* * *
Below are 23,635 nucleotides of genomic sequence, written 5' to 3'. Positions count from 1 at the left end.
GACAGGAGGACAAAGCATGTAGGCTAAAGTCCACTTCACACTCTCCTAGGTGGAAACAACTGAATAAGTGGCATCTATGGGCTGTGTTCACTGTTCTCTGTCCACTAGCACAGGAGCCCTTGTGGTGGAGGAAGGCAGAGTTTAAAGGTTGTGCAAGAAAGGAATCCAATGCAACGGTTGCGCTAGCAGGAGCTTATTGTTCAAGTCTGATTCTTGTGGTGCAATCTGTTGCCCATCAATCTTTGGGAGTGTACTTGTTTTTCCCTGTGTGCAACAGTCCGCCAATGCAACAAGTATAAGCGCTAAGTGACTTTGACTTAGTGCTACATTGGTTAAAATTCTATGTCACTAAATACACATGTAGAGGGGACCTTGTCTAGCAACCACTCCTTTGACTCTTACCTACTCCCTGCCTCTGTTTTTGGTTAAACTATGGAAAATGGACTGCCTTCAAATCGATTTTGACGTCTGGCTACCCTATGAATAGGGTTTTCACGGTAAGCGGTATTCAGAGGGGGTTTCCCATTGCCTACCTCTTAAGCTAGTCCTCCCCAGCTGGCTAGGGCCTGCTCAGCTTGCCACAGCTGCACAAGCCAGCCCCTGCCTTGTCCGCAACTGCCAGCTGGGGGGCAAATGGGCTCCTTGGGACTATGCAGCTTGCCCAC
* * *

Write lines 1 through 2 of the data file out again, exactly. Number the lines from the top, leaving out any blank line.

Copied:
Below are 23,635 nucleotides of genomic sequence, written 5' to 3'. Positions count from 1 at the left end.
GACAGGAGGACAAAGCATGTAGGCTAAAGTCCACTTCACACTCTCCTAGGTGGAAACAACTGAATAAGTGGCATCTATGGGCTGTGTTCACTGTTCTCTGTCCACTAGCACAGGAGCCCTTGTGGTGGAGGAAGGCAGAGTTTAAAGGTTGTGCAAGAAAGGAATCCAATGCAACGGTTGCGCTAGCAGGAGCTTATTGTTCAAGTCTGATTCTTGTGGTGCAATCTGTTGCCCATCAATCTTTGGGAGTGTACTTGTTTTTCCCTGTGTGCAACAGTCCGCCAATGCAACAAGTATAAGCGCTAAGTGACTTTGACTTAGTGCTACATTGGTTAAAATTCTATGTCACTAAATACACATGTAGAGGGGACCTTGTCTAGCAACCACTCCTTTGACTCTTACCTACTCCCTGCCTCTGTTTTTGGTTAAACTATGGAAAATGGACTGCCTTCAAATCGATTTTGACGTCTGGCTACCCTATGAATAGGGTTTTCACGGTAAGCGGTATTCAGAGGGGGTTTCCCATTGCCTACCTCTTAAGCTAGTCCTCCCCAGCTGGCTAGGGCCTGCTCAGCTTGCCACAGCTGCACAAGCCAGCCCCTGCCTTGTCCGCAACTGCCAGCTGGGGGGCAAATGGGCTCCTTGGGACTATGCAGCTTGCCCAC